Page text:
The American Civil War

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Background to the War

After the War of Independence the United States of America was governed by the Articles of Confederation. This provided for a weak central government and strong state governments. However, it proved unworkable and a new Constitution was adopted that resulted in a stronger Federal government with powers which included regulating interstate commerce as well as foreign affairs.

The different states had varying policies concerning slavery. In some areas of the country where religious groups such as the Quakersplayed a prominent role in political life, there was strong opposition to having slaves. Rhode Island abolished slavery in 1774 and was soon followed by Vermont (1777), Pennsylvania (1780), Massachusetts (1781),
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Even moderate anti-slavery leaders such as Arthur Tappan declared he was now willing to disobey the law and as a result helped fund theUnderground Railroad.

In 1854 Stephen A. Douglas introduced his Kansas-Nebraska bill to the Senate. These states could now enter the Union with or without slavery. Frederick Douglass warned that the bill was "an open invitation to a fierce and bitter strife". The result of this legislation was to open the territory to organized migrations of pro-slave and anti-slave groups. Southerners now entered the area with their slaves while active members of the Antislavery Society also arrived. Henry Ward Beecher, condemned the bill from his pulpit and helped to raise funds to supply weapons to those willing to oppose slavery in these territories.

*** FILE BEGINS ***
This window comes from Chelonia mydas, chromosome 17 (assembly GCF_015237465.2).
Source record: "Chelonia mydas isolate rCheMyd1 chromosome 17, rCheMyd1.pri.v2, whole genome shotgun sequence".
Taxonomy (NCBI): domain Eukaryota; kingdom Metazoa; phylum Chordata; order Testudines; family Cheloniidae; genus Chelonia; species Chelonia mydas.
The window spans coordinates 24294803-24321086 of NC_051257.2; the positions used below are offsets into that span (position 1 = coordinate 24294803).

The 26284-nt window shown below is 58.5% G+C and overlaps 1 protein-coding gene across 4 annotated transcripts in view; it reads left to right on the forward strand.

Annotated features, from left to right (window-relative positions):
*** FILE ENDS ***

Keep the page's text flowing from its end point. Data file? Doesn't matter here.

Kansas elected its first legislature in March, 1855. Although less than 2,000 people were qualified to take part in these elections, over 6,000 people voted. These were mainly Missouri slave-owners who had crossed the border to make sure pro-slavery candidates were elected. The new legislature passed laws that imposed the death penalty for anyone helping a slave to escape and two years in jail for possessing abolitionist literature.

In 1856 Abraham Lincoln joined the Republican Party and unsuccessfully challenged Stephen A. Douglas for his seat in the Senate. Lincoln was opposed to Douglas's proposal that the people

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